In Psalm 145:16, in the printed EHV Bible it says “he opens his hand.” In the electronic study Bible it says “you open your hand.” One of these must be a typo. Which one?
Let’s look at the whole sequence in the study Bible.
13 Your kingdom is a kingdom for all ages,
and your dominion endures through all generations.
The LORD is faithful to all his words
and merciful toward all he has made.
14 The LORD lifts up all who fall,
and he supports all who are bowed down.
15 The eyes of all look eagerly to you,
and you give them their food at the proper time.
16 You open your hand,
and you satisfy the desire of every living thing.
17 The LORD is righteous in all his ways
and merciful toward all that he has made.
Here the psalmist jumps back and forth between second and third person pronouns (you/your,he/him) in a way which is uncomfortable in English, which prefers a clear sequence of antecedents and pronouns, and clear markers of changes in the person being addressed. The EHV tries to address this issue of rapid changes in pronouns by a footnote on verses 13-16 which calls attention to the jumping back and forth between persons. (There is a discussion of the pronoun issue in our Wartburg Project grammar book.)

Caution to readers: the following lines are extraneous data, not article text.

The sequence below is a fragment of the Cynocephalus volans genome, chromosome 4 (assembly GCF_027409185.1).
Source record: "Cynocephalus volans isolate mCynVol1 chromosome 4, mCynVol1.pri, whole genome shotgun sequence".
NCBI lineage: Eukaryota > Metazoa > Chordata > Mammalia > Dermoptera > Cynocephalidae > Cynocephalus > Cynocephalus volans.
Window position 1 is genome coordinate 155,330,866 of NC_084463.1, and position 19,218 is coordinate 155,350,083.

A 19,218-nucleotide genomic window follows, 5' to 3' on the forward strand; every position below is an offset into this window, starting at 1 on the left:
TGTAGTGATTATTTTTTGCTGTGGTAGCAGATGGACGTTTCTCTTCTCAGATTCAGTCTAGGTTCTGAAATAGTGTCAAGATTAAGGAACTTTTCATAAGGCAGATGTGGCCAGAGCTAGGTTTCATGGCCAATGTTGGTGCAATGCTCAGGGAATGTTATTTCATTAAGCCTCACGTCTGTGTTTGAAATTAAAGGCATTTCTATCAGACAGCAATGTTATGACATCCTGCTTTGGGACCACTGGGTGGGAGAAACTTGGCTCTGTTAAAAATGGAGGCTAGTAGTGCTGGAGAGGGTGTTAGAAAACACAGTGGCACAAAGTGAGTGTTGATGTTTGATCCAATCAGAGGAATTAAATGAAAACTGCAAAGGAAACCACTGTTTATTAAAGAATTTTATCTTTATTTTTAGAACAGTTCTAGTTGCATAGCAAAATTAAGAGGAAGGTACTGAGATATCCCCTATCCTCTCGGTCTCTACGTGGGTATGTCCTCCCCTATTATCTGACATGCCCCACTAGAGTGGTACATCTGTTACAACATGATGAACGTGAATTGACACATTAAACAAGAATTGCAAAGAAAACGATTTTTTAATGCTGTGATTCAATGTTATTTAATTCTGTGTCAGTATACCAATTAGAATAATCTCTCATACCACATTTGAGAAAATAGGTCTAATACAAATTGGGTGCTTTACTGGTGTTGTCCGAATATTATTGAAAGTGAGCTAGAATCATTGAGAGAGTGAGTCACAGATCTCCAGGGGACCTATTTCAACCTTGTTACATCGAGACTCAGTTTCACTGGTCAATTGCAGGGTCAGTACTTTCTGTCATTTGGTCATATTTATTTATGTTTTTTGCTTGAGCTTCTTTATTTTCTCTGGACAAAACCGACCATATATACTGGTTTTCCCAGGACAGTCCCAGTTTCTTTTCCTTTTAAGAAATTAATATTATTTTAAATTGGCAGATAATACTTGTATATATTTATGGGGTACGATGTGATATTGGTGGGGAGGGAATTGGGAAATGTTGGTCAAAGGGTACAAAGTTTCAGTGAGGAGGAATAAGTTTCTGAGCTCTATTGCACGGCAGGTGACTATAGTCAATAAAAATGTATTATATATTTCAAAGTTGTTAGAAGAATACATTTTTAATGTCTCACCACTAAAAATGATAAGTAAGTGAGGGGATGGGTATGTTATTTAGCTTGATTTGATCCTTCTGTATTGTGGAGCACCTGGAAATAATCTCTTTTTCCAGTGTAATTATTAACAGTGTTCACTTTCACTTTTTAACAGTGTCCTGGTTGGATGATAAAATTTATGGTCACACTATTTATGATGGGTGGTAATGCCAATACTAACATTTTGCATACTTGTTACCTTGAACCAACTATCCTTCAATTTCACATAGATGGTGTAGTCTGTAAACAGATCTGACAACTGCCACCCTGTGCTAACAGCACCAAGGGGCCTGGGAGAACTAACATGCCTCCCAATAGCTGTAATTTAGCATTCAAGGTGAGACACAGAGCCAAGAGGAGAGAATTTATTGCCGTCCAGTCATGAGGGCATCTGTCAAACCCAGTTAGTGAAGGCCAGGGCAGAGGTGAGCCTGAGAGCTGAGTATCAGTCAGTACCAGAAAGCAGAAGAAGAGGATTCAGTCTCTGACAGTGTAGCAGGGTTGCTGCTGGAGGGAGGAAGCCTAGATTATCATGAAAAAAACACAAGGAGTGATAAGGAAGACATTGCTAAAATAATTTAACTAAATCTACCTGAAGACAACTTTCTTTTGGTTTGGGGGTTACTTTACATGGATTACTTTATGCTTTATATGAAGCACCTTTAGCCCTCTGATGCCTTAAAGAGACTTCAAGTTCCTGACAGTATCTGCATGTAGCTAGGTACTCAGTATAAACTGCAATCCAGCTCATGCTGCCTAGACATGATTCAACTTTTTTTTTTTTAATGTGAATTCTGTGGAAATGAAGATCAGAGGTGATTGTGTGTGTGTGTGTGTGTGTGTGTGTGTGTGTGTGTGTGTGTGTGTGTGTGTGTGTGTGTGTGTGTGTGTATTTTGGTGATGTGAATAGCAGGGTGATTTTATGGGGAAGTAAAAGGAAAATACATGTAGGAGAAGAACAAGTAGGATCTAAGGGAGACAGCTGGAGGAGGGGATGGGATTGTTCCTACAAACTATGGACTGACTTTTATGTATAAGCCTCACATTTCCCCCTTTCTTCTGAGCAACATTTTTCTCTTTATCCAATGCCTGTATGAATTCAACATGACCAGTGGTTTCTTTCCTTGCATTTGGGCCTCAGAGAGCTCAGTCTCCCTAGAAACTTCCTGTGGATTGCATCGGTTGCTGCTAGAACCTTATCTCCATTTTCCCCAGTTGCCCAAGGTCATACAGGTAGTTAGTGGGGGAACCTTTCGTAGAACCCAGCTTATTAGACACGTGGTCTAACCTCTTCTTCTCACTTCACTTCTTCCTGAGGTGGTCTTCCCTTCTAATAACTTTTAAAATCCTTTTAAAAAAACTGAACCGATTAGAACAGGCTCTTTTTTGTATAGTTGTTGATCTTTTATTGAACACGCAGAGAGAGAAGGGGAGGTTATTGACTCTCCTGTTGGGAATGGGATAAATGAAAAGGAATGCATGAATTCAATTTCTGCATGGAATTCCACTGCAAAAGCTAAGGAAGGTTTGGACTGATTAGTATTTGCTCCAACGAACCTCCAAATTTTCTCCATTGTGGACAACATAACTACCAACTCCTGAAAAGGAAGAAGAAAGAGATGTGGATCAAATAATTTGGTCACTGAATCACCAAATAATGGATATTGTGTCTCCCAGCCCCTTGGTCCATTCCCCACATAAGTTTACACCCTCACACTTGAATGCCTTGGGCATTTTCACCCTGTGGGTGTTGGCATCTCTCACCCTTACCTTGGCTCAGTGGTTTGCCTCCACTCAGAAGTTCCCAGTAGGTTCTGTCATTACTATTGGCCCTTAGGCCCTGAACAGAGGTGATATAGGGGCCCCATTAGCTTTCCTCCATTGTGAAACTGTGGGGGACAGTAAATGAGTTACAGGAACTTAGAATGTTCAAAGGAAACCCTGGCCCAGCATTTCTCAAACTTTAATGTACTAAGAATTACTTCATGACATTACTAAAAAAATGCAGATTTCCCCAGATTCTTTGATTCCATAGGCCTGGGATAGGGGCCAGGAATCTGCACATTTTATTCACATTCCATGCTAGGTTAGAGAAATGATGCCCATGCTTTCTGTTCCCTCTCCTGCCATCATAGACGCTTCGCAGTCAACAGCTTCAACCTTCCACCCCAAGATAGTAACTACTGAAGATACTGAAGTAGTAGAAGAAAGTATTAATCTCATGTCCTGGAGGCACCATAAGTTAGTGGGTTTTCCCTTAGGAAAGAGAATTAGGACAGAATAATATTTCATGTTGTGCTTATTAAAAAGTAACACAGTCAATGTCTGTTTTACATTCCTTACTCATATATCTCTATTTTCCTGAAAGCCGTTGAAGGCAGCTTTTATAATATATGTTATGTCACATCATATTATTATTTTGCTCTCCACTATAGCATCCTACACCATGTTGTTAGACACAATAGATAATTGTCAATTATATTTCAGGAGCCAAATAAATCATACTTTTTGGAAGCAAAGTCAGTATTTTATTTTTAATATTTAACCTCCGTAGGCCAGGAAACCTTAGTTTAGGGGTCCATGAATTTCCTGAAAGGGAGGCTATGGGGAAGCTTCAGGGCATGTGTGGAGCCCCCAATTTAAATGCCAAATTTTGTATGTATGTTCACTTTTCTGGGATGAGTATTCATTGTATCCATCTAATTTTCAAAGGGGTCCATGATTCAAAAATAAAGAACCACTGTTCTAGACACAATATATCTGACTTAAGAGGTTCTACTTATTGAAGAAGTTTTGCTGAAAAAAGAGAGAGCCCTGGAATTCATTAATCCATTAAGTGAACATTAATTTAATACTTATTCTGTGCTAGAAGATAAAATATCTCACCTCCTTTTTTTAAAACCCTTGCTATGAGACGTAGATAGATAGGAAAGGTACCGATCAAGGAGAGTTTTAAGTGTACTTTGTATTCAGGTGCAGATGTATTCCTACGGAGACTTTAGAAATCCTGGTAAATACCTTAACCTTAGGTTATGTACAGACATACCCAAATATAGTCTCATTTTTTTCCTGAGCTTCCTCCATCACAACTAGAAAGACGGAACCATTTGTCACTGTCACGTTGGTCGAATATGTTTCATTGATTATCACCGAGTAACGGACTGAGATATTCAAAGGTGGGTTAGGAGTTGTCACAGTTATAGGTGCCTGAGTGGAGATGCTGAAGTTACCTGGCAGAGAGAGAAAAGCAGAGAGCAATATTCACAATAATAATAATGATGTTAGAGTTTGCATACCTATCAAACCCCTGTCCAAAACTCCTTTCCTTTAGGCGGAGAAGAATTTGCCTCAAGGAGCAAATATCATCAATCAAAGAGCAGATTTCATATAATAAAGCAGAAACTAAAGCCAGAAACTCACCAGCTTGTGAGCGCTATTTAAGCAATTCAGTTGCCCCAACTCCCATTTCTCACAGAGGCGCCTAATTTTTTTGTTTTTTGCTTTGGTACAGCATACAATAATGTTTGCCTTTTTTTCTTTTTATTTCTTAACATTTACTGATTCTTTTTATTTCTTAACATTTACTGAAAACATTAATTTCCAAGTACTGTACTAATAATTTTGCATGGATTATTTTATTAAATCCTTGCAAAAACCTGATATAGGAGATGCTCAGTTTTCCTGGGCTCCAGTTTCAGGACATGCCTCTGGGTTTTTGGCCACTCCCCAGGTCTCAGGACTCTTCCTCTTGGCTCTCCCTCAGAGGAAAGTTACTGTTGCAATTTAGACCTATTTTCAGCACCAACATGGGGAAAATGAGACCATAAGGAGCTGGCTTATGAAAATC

“You open your hand” is a more literal rendering of the Hebrew. The reading “he” in the print Bible very likely did not originate as a typo but as an attempt to smooth out the sequence of pronouns. However, this rendering was probably a bad idea, since although it does integrate verse 16 into the main line of the narrative, it makes the pronoun he come before its antecedent LORD, so it is not very successful as an attempt to smooth the English sequence.
When we receive suggestions for “improvements” to the EHV, we hold them for the revision that will be made in two or three years, because we want to have a stable text. When we receive “corrections,” we enter them into the text immediately. The switch from he to you seems to be enough of an improvement to be called a correction so we entered it in the text right away.